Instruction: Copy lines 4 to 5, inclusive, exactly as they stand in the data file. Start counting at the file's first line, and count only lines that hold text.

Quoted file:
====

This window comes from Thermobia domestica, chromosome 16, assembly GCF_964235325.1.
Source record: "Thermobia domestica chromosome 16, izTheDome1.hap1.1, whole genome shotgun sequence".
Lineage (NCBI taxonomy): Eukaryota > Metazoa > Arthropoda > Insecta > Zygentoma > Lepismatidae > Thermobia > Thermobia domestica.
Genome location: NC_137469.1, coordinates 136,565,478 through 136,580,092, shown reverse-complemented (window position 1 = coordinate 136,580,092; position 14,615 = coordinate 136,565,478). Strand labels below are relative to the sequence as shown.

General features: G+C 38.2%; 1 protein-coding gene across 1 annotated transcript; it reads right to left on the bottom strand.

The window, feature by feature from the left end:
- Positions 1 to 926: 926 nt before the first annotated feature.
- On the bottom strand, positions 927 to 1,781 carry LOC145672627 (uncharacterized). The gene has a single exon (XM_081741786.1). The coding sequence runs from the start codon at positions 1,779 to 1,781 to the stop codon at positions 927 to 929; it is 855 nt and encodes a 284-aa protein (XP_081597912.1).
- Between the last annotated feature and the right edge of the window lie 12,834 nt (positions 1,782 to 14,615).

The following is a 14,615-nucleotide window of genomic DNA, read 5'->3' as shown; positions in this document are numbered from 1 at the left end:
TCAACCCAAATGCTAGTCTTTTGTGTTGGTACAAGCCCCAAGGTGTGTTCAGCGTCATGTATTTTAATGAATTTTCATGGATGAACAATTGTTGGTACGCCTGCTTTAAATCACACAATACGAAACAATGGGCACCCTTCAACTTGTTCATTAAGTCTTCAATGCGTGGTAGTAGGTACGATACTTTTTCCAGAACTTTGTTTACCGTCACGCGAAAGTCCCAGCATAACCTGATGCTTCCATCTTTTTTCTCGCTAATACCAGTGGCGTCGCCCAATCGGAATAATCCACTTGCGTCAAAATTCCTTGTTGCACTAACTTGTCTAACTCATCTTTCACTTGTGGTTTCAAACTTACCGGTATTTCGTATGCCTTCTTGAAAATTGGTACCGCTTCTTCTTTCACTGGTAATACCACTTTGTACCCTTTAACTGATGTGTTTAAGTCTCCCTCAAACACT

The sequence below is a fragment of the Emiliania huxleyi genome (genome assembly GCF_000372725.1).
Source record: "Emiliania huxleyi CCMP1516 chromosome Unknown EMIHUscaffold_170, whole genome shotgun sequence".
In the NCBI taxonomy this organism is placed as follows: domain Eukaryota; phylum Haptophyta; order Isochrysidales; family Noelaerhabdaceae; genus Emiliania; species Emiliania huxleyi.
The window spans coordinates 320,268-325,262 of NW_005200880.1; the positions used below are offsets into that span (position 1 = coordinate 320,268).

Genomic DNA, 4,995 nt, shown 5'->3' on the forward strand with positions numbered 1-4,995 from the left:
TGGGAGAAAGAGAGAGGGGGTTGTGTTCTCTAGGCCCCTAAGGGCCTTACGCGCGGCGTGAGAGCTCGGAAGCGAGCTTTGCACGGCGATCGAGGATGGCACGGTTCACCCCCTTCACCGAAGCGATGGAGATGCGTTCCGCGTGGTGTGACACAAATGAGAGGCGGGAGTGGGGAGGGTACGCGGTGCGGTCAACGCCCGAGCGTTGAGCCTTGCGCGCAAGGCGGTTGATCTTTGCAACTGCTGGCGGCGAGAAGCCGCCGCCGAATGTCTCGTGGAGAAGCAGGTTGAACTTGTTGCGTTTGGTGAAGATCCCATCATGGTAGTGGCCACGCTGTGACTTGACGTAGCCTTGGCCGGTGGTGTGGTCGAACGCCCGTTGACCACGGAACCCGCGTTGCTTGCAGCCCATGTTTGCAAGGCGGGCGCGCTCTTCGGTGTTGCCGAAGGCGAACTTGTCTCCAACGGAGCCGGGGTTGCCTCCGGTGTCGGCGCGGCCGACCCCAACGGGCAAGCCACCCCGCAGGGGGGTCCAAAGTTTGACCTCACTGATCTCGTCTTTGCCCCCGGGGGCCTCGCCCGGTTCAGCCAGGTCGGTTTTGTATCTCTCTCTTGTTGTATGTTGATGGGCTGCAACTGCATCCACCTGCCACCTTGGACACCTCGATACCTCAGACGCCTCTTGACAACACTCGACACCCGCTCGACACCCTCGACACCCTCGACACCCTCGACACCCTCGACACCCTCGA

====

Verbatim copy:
Genome location: NC_137469.1, coordinates 136,565,478 through 136,580,092, shown reverse-complemented (window position 1 = coordinate 136,580,092; position 14,615 = coordinate 136,565,478). Strand labels below are relative to the sequence as shown.

General features: G+C 38.2%; 1 protein-coding gene across 1 annotated transcript; it reads right to left on the bottom strand.